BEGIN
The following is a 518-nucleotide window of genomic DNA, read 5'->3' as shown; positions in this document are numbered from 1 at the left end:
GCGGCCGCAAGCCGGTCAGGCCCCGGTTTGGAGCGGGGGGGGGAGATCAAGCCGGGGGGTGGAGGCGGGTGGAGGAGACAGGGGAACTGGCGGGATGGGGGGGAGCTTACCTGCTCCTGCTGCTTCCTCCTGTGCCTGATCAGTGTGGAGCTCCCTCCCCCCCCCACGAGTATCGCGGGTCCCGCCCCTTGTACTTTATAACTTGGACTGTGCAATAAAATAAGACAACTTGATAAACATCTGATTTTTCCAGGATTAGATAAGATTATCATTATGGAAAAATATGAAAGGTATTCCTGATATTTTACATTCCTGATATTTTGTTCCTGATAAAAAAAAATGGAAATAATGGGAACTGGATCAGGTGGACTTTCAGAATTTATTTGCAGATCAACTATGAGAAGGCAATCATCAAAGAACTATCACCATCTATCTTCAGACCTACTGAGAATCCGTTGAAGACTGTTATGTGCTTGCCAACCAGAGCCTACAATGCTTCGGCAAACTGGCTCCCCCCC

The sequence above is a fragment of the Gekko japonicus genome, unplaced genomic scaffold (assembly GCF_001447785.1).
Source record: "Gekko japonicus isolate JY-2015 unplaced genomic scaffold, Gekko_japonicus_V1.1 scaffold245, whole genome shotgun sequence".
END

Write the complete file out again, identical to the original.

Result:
The following is a 518-nucleotide window of genomic DNA, read 5'->3' as shown; positions in this document are numbered from 1 at the left end:
GCGGCCGCAAGCCGGTCAGGCCCCGGTTTGGAGCGGGGGGGGGAGATCAAGCCGGGGGGTGGAGGCGGGTGGAGGAGACAGGGGAACTGGCGGGATGGGGGGGAGCTTACCTGCTCCTGCTGCTTCCTCCTGTGCCTGATCAGTGTGGAGCTCCCTCCCCCCCCCACGAGTATCGCGGGTCCCGCCCCTTGTACTTTATAACTTGGACTGTGCAATAAAATAAGACAACTTGATAAACATCTGATTTTTCCAGGATTAGATAAGATTATCATTATGGAAAAATATGAAAGGTATTCCTGATATTTTACATTCCTGATATTTTGTTCCTGATAAAAAAAAATGGAAATAATGGGAACTGGATCAGGTGGACTTTCAGAATTTATTTGCAGATCAACTATGAGAAGGCAATCATCAAAGAACTATCACCATCTATCTTCAGACCTACTGAGAATCCGTTGAAGACTGTTATGTGCTTGCCAACCAGAGCCTACAATGCTTCGGCAAACTGGCTCCCCCCC

The sequence above is a fragment of the Gekko japonicus genome, unplaced genomic scaffold (assembly GCF_001447785.1).
Source record: "Gekko japonicus isolate JY-2015 unplaced genomic scaffold, Gekko_japonicus_V1.1 scaffold245, whole genome shotgun sequence".